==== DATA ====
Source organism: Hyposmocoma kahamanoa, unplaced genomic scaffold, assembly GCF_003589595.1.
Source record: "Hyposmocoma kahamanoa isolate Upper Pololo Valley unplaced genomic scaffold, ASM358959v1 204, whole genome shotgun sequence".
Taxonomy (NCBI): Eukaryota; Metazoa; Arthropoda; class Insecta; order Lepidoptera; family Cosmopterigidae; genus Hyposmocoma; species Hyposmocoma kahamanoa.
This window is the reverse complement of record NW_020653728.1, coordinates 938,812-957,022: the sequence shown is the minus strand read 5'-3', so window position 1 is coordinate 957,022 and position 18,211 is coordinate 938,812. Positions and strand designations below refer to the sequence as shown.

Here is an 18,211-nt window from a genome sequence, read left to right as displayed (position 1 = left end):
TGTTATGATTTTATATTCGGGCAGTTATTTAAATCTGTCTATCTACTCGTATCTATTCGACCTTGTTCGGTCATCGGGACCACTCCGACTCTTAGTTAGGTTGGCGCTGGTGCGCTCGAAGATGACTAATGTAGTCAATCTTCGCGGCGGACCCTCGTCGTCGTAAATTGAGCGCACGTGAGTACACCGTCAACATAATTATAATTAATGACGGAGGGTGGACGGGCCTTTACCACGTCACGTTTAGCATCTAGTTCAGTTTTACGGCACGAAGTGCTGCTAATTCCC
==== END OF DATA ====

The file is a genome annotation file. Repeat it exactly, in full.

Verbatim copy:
Source organism: Hyposmocoma kahamanoa, unplaced genomic scaffold, assembly GCF_003589595.1.
Source record: "Hyposmocoma kahamanoa isolate Upper Pololo Valley unplaced genomic scaffold, ASM358959v1 204, whole genome shotgun sequence".
Taxonomy (NCBI): Eukaryota; Metazoa; Arthropoda; class Insecta; order Lepidoptera; family Cosmopterigidae; genus Hyposmocoma; species Hyposmocoma kahamanoa.
This window is the reverse complement of record NW_020653728.1, coordinates 938,812-957,022: the sequence shown is the minus strand read 5'-3', so window position 1 is coordinate 957,022 and position 18,211 is coordinate 938,812. Positions and strand designations below refer to the sequence as shown.

Here is an 18,211-nt window from a genome sequence, read left to right as displayed (position 1 = left end):
TGTTATGATTTTATATTCGGGCAGTTATTTAAATCTGTCTATCTACTCGTATCTATTCGACCTTGTTCGGTCATCGGGACCACTCCGACTCTTAGTTAGGTTGGCGCTGGTGCGCTCGAAGATGACTAATGTAGTCAATCTTCGCGGCGGACCCTCGTCGTCGTAAATTGAGCGCACGTGAGTACACCGTCAACATAATTATAATTAATGACGGAGGGTGGACGGGCCTTTACCACGTCACGTTTAGCATCTAGTTCAGTTTTACGGCACGAAGTGCTGCTAATTCCC